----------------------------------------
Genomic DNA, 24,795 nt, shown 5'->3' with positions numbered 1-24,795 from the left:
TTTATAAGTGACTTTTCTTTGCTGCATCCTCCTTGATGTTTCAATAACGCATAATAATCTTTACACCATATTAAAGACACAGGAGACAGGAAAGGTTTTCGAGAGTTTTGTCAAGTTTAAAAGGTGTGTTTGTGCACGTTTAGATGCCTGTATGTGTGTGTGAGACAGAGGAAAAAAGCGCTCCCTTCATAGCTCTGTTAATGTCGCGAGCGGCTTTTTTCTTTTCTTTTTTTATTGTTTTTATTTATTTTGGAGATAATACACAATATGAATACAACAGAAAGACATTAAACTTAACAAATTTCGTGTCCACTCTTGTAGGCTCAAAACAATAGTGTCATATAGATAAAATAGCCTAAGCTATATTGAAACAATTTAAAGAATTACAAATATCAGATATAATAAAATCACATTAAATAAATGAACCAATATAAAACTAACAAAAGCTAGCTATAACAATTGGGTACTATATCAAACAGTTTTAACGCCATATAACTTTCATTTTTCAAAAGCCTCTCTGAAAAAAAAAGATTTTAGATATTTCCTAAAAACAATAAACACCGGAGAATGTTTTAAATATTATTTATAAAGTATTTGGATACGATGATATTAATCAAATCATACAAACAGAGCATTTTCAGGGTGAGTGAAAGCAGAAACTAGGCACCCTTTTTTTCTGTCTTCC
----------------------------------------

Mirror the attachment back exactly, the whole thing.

Genomic DNA, 24,795 nt, shown 5'->3' with positions numbered 1-24,795 from the left:
TTTATAAGTGACTTTTCTTTGCTGCATCCTCCTTGATGTTTCAATAACGCATAATAATCTTTACACCATATTAAAGACACAGGAGACAGGAAAGGTTTTCGAGAGTTTTGTCAAGTTTAAAAGGTGTGTTTGTGCACGTTTAGATGCCTGTATGTGTGTGTGAGACAGAGGAAAAAAGCGCTCCCTTCATAGCTCTGTTAATGTCGCGAGCGGCTTTTTTCTTTTCTTTTTTTATTGTTTTTATTTATTTTGGAGATAATACACAATATGAATACAACAGAAAGACATTAAACTTAACAAATTTCGTGTCCACTCTTGTAGGCTCAAAACAATAGTGTCATATAGATAAAATAGCCTAAGCTATATTGAAACAATTTAAAGAATTACAAATATCAGATATAATAAAATCACATTAAATAAATGAACCAATATAAAACTAACAAAAGCTAGCTATAACAATTGGGTACTATATCAAACAGTTTTAACGCCATATAACTTTCATTTTTCAAAAGCCTCTCTGAAAAAAAAAGATTTTAGATATTTCCTAAAAACAATAAACACCGGAGAATGTTTTAAATATTATTTATAAAGTATTTGGATACGATGATATTAATCAAATCATACAAACAGAGCATTTTCAGGGTGAGTGAAAGCAGAAACTAGGCACCCTTTTTTTCTGTCTTCC